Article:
There are many important components that help people achieve long-term recovery. While therapy, life and coping skills training and aftercare programs are very important in keeping people on the right track, the development of spirituality and a sense of purpose is the motor that keeps your recovery machine in motion. Like everything in recovery–and in life–you must continually work at developing your spirituality in order for it to grow. This is an absolute necessity if we are to complete the 11th step.

If you fail to nurture your spiritual awareness through the consistent practice of prayer and mindful meditation, your overall spiritual growth will be stunted and you can easily become stuck in your recovery–and vulnerable to relapse. Ultimately, the lack of a spiritual foundation can throw you for the proverbial loop when the stresses of daily life come to the surface. Left to your own thought and devices, you are more likely to turn to drinking and drugs–and eventually you fall into the never ending cycle of addiction.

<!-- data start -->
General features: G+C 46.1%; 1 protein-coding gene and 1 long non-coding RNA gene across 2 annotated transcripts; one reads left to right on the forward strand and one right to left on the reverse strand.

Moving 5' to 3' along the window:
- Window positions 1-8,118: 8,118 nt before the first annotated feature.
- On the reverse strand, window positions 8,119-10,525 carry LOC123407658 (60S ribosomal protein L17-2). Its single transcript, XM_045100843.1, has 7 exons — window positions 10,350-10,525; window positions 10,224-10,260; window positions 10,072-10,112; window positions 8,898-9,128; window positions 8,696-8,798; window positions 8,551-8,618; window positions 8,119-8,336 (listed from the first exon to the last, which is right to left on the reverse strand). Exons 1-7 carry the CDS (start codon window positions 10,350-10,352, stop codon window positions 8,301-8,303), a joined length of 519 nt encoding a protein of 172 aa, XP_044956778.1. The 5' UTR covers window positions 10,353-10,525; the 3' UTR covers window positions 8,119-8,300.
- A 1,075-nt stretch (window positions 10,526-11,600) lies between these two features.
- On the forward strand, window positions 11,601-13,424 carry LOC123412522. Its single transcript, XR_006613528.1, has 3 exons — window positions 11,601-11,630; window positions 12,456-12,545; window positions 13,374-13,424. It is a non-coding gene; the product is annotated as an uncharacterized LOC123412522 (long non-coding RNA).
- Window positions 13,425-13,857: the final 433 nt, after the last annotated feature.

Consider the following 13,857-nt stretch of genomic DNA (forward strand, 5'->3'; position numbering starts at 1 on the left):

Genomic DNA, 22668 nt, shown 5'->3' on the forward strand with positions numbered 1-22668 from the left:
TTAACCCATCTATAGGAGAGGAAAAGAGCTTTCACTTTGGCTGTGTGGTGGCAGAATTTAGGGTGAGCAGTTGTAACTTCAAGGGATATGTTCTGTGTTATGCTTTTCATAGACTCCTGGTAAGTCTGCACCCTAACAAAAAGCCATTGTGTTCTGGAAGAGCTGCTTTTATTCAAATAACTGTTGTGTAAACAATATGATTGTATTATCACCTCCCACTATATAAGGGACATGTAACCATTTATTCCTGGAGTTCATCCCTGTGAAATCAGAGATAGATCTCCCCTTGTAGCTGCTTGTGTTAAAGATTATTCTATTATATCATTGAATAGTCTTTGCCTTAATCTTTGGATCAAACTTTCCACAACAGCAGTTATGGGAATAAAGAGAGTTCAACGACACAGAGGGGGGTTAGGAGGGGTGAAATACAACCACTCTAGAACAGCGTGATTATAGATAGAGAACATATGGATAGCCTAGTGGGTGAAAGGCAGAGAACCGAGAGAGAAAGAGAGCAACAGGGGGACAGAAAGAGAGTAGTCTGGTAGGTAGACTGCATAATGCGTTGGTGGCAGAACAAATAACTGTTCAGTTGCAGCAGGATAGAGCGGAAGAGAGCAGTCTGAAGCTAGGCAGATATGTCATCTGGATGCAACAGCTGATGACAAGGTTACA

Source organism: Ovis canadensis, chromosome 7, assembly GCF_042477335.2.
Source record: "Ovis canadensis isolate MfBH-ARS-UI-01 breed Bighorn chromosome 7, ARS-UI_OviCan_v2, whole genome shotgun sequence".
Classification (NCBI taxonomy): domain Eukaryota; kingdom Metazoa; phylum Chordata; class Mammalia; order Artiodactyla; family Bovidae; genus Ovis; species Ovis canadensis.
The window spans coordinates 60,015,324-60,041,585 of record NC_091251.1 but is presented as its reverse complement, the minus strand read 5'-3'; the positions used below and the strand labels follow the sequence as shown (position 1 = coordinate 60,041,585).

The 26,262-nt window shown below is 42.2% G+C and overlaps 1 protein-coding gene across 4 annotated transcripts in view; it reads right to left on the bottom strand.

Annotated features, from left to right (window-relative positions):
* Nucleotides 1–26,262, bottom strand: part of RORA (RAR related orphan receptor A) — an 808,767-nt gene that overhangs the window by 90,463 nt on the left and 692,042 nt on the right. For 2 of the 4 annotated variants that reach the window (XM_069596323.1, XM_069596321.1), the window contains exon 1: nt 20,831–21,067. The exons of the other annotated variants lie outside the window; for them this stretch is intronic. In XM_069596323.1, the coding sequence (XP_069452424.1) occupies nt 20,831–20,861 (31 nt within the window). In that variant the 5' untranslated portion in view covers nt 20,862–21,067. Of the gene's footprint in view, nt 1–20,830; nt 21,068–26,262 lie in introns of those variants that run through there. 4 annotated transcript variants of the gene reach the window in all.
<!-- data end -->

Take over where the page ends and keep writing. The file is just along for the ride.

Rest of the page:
5 Tips to Help Cultivate Spiritual Awareness

The Eleventh Step of Alcoholics Anonymous fully centers on you developing a strong spiritual backbone so you can sustain your sobriety. If you are having difficulty in cultivating spirituality, the following five tips can help you:


During drug treatment, the learning and practicing of mindful meditation techniques was an essential part of life and coping skills training. Meditation practice is one of the best ways to minimize anxiety and fear, both of which are major relapse triggers. Many meditation techniques are easy to master, can be done anywhere and can take just 15 minutes a day. Simply find a quiet room or place with no distractions, sit comfortably, and focus on the in and out of your breath. If transient thought pop in your head, accept them for what they are and return to your breathing.

Give of Yourself